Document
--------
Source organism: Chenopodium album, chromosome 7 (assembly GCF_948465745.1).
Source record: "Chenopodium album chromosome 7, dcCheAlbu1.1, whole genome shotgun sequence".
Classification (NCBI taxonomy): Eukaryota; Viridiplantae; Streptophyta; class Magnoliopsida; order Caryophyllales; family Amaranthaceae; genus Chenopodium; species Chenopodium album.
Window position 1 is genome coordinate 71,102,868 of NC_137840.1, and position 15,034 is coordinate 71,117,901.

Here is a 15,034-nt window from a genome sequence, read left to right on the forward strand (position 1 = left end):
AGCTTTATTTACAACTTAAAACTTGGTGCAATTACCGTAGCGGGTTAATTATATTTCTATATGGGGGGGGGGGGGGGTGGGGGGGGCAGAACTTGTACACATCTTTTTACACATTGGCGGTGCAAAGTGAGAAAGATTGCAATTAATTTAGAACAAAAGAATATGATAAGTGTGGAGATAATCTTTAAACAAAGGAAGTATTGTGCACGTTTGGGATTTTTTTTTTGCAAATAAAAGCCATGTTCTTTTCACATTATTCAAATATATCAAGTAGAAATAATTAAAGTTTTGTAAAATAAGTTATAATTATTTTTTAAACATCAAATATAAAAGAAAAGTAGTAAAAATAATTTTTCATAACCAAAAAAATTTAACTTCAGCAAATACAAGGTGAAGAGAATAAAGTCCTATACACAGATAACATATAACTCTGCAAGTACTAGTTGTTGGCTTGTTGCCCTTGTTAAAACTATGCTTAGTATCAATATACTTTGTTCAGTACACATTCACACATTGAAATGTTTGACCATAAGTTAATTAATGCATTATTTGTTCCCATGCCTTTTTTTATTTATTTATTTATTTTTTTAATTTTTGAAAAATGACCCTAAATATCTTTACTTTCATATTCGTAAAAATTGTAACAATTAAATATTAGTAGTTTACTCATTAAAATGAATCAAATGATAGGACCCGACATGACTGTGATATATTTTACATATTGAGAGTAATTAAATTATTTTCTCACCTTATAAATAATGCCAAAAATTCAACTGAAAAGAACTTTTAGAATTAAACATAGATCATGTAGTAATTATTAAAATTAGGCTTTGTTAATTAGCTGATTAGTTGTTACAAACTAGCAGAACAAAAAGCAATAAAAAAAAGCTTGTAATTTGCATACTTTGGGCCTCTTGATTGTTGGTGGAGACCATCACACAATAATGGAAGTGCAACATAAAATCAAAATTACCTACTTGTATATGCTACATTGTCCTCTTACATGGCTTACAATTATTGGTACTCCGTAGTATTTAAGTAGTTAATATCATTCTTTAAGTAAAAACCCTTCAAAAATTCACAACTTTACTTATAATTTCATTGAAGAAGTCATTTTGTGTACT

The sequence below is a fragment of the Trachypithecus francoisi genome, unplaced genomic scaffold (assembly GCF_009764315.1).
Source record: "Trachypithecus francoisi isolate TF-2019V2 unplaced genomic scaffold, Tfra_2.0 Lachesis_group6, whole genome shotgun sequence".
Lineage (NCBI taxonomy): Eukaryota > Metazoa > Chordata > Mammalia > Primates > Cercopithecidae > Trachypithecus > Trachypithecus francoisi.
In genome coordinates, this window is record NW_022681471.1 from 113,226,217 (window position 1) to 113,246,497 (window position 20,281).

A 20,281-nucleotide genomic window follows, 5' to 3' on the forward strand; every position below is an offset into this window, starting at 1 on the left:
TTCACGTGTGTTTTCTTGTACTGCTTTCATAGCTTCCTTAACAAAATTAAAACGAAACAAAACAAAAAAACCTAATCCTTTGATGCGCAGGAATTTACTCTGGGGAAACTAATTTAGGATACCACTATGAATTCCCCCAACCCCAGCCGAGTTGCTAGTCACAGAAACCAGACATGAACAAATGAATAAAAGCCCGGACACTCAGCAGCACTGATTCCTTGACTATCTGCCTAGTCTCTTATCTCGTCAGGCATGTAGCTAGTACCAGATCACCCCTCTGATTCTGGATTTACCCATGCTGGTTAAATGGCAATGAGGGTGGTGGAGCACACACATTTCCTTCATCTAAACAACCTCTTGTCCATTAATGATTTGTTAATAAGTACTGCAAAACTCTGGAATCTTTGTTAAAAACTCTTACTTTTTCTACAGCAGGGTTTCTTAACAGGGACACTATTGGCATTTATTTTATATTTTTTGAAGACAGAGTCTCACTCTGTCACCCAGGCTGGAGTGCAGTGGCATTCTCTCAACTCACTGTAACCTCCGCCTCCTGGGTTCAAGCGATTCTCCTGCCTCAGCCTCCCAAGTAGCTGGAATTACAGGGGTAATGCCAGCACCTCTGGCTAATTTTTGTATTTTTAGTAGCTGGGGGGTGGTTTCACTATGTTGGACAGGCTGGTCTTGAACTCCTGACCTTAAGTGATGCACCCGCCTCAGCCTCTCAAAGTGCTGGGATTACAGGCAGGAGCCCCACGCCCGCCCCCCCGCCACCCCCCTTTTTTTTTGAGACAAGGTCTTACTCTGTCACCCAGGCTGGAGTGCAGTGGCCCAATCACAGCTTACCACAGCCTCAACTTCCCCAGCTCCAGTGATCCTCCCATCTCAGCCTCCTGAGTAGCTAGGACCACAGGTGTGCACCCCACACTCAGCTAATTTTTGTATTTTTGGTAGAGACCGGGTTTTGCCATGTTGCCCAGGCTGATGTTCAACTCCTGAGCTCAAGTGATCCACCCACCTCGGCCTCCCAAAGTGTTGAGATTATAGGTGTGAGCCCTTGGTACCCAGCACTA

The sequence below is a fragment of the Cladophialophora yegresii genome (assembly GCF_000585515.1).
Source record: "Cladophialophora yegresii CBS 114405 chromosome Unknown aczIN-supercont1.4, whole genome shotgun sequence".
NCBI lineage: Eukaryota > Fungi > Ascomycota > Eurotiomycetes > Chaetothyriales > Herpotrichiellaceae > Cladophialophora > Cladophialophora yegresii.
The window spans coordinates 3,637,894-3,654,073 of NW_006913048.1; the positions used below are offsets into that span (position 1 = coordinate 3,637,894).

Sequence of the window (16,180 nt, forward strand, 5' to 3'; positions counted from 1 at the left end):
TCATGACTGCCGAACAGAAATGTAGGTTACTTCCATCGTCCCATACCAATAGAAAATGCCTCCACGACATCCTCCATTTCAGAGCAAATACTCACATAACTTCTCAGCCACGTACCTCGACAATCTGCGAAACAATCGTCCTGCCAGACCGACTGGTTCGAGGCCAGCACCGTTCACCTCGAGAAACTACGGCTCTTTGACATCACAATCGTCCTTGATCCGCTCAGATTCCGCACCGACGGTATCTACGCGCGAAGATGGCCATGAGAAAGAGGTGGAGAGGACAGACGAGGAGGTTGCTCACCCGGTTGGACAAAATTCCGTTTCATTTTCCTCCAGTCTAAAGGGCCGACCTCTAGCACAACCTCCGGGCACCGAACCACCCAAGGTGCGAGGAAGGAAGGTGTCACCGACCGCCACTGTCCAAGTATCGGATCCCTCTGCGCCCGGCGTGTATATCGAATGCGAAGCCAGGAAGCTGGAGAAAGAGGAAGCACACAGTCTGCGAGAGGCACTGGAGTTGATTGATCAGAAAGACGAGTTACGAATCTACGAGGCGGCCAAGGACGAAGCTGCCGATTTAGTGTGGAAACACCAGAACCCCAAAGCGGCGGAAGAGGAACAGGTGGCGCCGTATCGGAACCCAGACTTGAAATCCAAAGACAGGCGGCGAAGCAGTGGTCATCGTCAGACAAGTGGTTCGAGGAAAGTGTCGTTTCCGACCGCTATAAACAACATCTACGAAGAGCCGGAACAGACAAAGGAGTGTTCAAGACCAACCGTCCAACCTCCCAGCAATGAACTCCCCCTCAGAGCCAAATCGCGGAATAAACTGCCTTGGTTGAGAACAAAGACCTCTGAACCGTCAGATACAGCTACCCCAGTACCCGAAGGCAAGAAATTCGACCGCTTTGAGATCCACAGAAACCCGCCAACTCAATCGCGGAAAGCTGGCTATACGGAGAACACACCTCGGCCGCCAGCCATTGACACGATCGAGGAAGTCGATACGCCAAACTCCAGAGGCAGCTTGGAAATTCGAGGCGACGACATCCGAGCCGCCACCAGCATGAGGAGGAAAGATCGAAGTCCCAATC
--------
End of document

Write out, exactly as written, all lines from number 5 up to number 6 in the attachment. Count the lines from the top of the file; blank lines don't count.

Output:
Here is a 15,034-nt window from a genome sequence, read left to right on the forward strand (position 1 = left end):
AGCTTTATTTACAACTTAAAACTTGGTGCAATTACCGTAGCGGGTTAATTATATTTCTATATGGGGGGGGGGGGGGGTGGGGGGGGCAGAACTTGTACACATCTTTTTACACATTGGCGGTGCAAAGTGAGAAAGATTGCAATTAATTTAGAACAAAAGAATATGATAAGTGTGGAGATAATCTTTAAACAAAGGAAGTATTGTGCACGTTTGGGATTTTTTTTTTGCAAATAAAAGCCATGTTCTTTTCACATTATTCAAATATATCAAGTAGAAATAATTAAAGTTTTGTAAAATAAGTTATAATTATTTTTTAAACATCAAATATAAAAGAAAAGTAGTAAAAATAATTTTTCATAACCAAAAAAATTTAACTTCAGCAAATACAAGGTGAAGAGAATAAAGTCCTATACACAGATAACATATAACTCTGCAAGTACTAGTTGTTGGCTTGTTGCCCTTGTTAAAACTATGCTTAGTATCAATATACTTTGTTCAGTACACATTCACACATTGAAATGTTTGACCATAAGTTAATTAATGCATTATTTGTTCCCATGCCTTTTTTTATTTATTTATTTATTTTTTTAATTTTTGAAAAATGACCCTAAATATCTTTACTTTCATATTCGTAAAAATTGTAACAATTAAATATTAGTAGTTTACTCATTAAAATGAATCAAATGATAGGACCCGACATGACTGTGATATATTTTACATATTGAGAGTAATTAAATTATTTTCTCACCTTATAAATAATGCCAAAAATTCAACTGAAAAGAACTTTTAGAATTAAACATAGATCATGTAGTAATTATTAAAATTAGGCTTTGTTAATTAGCTGATTAGTTGTTACAAACTAGCAGAACAAAAAGCAATAAAAAAAAGCTTGTAATTTGCATACTTTGGGCCTCTTGATTGTTGGTGGAGACCATCACACAATAATGGAAGTGCAACATAAAATCAAAATTACCTACTTGTATATGCTACATTGTCCTCTTACATGGCTTACAATTATTGGTACTCCGTAGTATTTAAGTAGTTAATATCATTCTTTAAGTAAAAACCCTTCAAAAATTCACAACTTTACTTATAATTTCATTGAAGAAGTCATTTTGTGTACT